9. 9. Microstructures and Macrostructures• Microstructures• Blau calls face-to-face interactions ‘microstructures’.• They are structures in the sense that regulatory rules, dominance, power,legitimate control, and task divisions are all supported by the rewardingnature of the interactions based on them.
  10. 10. Microstructures and Macrostructures• Macrostructures• Sooner or later the size will increase (Blau, 1964).• Macrostructures are viewed as ‗formal organisations, committees,bureaucracies, and the like‘• These larger collectivities are composed of microstructures.• Blau‘s view of the social organisation of society is one of the interconnectionsamong these larger macrostructures.
  11. 11. The Structure of Social Associations• He recognizes that associations between individuals tend to becomeorganized into complex structures, often institutionalized to perpetuate thefor of organization beyond the life span of human beings.“To speak of social life is to speak of the associationbetween people – their associating in work and inplay, in love and in war, to trade or to worship, to helpor to hinder. It is in the social relations men establishthat their interests find expression and their desiresbecome realized.”Peter M. BlauExchange and Power in Social Life, 1964
  12. 12. Rewards• Rewards: Sources of positive reinforcement including pleasures, satisfactions,gratifications. They occur on a continuum from concrete to symbolic.Blau (1964) suggested six types of social rewards:o personal attraction,o social acceptance,o social approval,o instrumental services,o respect/prestige,o compliance/power.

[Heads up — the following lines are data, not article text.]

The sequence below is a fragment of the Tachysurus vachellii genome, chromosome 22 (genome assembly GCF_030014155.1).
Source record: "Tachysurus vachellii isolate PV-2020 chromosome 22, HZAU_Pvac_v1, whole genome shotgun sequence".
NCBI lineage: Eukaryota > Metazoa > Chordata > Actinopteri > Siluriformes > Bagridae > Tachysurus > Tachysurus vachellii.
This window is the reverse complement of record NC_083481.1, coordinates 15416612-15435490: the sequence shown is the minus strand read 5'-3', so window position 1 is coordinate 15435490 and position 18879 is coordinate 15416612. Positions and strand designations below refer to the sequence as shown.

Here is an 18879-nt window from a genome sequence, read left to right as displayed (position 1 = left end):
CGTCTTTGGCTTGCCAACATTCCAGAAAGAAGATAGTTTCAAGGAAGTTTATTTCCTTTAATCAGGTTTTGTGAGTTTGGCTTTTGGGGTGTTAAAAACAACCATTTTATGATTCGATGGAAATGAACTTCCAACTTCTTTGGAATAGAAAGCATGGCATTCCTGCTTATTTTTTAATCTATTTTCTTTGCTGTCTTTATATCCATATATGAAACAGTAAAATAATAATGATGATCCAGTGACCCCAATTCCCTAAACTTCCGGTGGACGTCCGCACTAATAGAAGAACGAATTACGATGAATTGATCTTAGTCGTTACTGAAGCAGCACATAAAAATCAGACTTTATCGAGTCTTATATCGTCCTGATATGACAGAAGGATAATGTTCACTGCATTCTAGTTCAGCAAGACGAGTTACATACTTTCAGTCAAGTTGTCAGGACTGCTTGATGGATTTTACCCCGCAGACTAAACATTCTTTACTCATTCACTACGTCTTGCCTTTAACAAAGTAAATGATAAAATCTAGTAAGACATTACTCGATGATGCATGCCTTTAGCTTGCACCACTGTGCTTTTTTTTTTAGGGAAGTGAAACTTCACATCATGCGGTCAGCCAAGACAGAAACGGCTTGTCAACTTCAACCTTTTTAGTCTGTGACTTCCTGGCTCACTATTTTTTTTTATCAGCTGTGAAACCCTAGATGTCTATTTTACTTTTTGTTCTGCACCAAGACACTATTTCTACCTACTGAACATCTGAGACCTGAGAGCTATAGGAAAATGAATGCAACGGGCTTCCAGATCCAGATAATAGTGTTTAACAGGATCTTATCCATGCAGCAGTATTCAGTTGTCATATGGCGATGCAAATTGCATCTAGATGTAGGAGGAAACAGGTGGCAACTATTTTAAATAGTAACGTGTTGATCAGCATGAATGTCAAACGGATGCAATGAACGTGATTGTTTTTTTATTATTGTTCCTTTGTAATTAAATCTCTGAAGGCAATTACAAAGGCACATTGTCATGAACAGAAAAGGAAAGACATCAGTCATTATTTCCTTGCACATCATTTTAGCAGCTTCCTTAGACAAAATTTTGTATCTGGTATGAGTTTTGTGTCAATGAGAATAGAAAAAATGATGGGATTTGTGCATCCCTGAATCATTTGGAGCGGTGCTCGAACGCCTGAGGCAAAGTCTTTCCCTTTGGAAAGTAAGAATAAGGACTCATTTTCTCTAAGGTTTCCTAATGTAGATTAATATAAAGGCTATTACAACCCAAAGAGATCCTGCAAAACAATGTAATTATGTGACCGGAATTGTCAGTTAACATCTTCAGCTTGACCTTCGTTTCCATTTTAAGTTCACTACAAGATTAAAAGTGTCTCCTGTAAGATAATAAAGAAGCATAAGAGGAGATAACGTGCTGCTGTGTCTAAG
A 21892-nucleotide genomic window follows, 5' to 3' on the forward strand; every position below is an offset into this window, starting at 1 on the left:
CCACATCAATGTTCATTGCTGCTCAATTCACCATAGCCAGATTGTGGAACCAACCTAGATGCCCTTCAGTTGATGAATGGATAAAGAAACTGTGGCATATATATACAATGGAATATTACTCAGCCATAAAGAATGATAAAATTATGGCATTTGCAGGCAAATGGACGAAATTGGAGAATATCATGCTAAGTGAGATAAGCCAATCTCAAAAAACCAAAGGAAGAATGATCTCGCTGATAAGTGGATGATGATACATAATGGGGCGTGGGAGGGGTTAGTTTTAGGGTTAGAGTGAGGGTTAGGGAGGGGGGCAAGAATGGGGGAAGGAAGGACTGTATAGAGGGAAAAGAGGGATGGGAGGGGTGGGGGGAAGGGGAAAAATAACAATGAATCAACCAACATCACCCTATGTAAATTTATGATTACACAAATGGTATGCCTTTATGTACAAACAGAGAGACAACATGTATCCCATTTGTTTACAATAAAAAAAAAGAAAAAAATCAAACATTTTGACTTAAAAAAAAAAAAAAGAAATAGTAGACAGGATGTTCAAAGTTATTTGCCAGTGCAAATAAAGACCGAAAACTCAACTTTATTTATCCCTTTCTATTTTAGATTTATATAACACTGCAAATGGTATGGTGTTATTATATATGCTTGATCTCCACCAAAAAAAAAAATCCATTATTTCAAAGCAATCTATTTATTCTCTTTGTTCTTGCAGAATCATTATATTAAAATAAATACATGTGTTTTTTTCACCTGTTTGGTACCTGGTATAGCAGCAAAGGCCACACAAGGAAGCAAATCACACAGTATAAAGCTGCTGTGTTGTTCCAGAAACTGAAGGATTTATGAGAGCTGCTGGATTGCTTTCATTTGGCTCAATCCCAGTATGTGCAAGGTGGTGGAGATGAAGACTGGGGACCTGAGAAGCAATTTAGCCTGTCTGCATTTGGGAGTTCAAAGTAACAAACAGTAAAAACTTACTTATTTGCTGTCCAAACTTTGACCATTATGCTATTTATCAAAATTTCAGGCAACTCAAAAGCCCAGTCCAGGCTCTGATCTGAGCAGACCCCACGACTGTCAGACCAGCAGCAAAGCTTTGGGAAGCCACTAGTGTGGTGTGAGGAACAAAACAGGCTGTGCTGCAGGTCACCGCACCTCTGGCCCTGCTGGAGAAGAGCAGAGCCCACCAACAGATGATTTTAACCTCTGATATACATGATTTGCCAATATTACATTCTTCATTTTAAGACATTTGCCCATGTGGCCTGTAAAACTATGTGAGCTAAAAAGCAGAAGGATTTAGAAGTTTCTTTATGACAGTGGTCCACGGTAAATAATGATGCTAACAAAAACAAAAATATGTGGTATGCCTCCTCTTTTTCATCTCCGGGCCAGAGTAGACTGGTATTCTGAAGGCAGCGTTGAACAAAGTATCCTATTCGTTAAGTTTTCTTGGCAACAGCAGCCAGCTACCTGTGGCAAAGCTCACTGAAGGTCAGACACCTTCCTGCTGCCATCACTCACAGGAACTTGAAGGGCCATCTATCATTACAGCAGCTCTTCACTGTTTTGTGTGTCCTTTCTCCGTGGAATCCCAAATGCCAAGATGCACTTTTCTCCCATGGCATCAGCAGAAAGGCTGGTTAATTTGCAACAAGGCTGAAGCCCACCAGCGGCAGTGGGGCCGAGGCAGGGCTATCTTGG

13. 13. Rewards• intrinsic rewards – are those things we find pleasurable in and ofthemselves, not because they provide the means for obtaining otherbenefits.• Examples of intrinsic rewards are celebrating a holiday with one‘s family,going on a walk with a friend, or love—the purest type of intrinsic reward.
  14. 14. Rewards• extrinsic rewards – are ―detachable‖ from the association in which theyare acquired. In other words, extrinsic benefits are derived not fromanother‘s company itself, but from the external rewards his company willprovide. Here, associating with others serves as a means to a further end.• Thus, a salesperson is considerate because she wants to make acommission, not because she values the relationship she initiates with anyparticular customer.
  15. 15. The Exchange of Social Rewards• Most human pleasures have their roots in social life. Thus, a good meal isreally in the company, not the flavours (consider eating a great meal alone).• Similarly, much of human suffering also has its source in interaction withothers (heartbreak at the loss of a lover, being cheated by someone, etc.)Social rewards to one person tend to entail a cost to another person. This does notmean that society is a zero sum game (that every person must loose in equalproportion to someone elses gain), but it does imply that people do not share socialprofits equally.
  16. 16. The Exchange of Social Rewards• Social action can be intrinsically rewarding, but often social action dependson other considerations. E.g. Social aproval, social bond, benefits from thesociety• A person who does not reciprocate is considered rude, a cad, aningrate. The social sanctions evident in the face of such action demonstratethat reciprocity is expected.